If no one’s playing, you can always bring or buy a ball of your own and try to play forlornly by yourself while making puppydog eyes at passersby. You’ll probably have a whole team of soccer-playing friends within 20 minutes!

5. Dine with a local

Finding those hidden gem, holes-in-the-wall can be surprisingly hard when you’re traveling (because if it’s on Tripadvisor or in Lonely Planet, it’s no longer a hidden gem) and eating alone every night can be a bummer. Eat dinner with a local!

They’ll be able to recommend a great place to dine and give you all sorts of other great insights. Check out Invite For A Bite, Eat With A Local, or submit 100 words to the Network of Nice.

6. Use public transportation

Sure, taxis are easier and more air conditioned, but they’re also expensive and isolating. Brave the bus/metro/train! You’ll save money, see more of the city and the people who live there, and if you’re lucky, you’ll encounter some amazing buskers.

7. Rent bikes

Most large cities in America and Europe now offer bike sharing programs (here in MSP we love Nice Ride). For a few bucks, you can see the city at a leisurely pace, stop whenever and wherever you want, and get some fresh air and exercise. Just google ‘bike sharing [name of city]’.

8. Check out local events

Sure, Mardi Gras is awesome, but what about the Alligator Festival? Or the world’s longest garage sale? Or a fish house parade? Small towns host tons of hilarious, frequently free events that are just as much fun as the tourist-soaked, hotels-booked-months-in-advance stuff a few towns over.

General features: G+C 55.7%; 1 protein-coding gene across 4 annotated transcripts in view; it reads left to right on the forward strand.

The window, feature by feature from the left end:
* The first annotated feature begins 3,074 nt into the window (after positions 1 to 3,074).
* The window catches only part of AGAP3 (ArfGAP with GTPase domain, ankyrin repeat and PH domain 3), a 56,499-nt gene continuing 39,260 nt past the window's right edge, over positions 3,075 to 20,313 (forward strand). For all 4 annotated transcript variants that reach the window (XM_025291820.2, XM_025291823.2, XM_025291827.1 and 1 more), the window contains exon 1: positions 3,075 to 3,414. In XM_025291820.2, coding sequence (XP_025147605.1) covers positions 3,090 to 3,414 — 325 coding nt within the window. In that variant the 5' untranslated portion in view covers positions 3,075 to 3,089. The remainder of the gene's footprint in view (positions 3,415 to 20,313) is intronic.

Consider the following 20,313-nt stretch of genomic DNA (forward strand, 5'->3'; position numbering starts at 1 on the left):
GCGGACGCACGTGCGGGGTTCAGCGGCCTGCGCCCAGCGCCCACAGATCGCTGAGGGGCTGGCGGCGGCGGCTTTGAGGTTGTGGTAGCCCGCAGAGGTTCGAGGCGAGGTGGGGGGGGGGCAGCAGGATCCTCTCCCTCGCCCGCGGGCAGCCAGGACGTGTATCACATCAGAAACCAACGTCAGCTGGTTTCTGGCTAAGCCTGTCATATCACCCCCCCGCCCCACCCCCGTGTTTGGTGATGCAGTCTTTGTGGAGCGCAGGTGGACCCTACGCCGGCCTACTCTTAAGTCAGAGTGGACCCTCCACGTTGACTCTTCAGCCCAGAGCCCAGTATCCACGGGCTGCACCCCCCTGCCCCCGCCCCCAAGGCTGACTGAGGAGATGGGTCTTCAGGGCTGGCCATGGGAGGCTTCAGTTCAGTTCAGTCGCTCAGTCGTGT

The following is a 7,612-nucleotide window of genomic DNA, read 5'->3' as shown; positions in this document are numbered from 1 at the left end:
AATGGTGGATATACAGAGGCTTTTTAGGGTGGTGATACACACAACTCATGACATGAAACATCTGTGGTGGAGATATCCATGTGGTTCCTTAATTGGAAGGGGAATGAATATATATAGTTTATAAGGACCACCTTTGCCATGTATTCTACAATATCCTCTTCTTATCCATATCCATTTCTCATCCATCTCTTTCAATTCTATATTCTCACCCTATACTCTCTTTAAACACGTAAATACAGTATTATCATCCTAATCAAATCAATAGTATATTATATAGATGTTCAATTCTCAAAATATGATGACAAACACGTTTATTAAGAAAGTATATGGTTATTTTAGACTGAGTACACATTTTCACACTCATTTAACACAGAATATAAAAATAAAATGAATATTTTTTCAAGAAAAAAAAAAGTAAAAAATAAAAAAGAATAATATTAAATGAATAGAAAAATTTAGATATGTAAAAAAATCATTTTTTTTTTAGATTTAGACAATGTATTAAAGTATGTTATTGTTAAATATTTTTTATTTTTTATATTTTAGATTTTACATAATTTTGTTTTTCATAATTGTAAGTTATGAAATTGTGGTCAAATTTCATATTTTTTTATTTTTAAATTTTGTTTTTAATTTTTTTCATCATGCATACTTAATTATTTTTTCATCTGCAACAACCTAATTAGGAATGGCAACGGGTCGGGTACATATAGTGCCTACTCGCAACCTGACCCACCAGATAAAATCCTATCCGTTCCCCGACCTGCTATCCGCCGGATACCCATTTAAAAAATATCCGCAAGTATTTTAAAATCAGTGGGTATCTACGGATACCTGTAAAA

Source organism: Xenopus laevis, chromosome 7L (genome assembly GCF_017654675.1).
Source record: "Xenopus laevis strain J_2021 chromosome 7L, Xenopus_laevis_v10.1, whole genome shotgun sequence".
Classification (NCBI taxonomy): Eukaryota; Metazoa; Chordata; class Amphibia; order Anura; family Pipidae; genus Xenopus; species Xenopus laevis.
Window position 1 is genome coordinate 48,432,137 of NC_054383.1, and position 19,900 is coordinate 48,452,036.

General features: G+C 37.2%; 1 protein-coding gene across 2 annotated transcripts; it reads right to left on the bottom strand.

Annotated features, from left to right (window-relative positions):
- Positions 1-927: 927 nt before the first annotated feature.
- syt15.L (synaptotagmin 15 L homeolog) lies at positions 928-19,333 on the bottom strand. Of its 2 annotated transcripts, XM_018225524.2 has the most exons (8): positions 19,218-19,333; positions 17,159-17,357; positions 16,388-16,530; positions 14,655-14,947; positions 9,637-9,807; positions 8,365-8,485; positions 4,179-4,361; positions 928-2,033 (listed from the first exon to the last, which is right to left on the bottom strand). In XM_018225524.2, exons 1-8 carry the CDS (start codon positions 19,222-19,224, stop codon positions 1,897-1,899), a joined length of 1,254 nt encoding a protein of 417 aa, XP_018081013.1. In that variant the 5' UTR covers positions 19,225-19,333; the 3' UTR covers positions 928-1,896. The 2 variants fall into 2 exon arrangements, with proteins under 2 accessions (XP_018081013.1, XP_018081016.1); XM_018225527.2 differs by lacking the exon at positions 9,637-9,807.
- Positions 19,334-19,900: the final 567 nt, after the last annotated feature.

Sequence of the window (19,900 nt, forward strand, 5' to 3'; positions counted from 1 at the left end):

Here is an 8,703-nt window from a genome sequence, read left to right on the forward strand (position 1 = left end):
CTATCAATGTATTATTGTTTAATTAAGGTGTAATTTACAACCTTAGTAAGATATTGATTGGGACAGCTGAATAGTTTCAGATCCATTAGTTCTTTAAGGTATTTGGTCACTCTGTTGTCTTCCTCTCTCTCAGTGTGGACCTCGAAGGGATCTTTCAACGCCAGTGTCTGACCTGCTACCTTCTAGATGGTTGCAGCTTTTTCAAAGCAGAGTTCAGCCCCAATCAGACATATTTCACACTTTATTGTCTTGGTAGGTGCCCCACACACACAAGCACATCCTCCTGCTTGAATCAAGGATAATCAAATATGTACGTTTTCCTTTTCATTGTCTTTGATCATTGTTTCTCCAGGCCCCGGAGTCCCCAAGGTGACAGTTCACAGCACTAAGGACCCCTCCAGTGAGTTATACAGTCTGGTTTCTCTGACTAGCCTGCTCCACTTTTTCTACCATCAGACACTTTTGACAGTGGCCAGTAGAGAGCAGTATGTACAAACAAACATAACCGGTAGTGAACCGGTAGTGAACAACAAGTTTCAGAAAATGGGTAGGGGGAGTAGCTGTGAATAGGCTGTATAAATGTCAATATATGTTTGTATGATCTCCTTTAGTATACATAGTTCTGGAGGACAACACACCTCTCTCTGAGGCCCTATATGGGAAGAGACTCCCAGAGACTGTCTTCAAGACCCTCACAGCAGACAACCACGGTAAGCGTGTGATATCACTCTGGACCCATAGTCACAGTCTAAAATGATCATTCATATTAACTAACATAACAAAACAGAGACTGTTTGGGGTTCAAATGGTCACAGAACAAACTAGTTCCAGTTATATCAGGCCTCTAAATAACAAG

9. Google ‘free’ (city name)

Oddly obviously? Yes. Something I’ve never done for my own city? Also yes. When I searched ‘free Minneapolis’ I found free tours of three breweries, a tour of the state capitol, Lego world, and several museums and art galleries I’d never heard of.

Have a google of your destination city before you go and schedule some free things in between your guided tours and day trips.

What free/cheap things do you like to do when you travel?  Share ’em in the comments!

P.S. 11 tips that helped me travel for 10 months on $5,000 + all my Cheapskate travel guides!

Photos by Toa Heftiba and Milos Simic on Unsplash

11 Comments

angieeatspeace

These are some great tips.
I have saved so much while traveling my using Air B n B, to book accommodations, instead of hotels. It ends up being much cheaper and many of the places come with kitchens, so you don't spend as much money eating out.

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Rachael Loomis

I can't wait to try some of these out! Thanks for the tips 🙂 Do you ever dabble in Groupon when traveling to different cities? Sometimes you find the fun stuff for cheap on there too!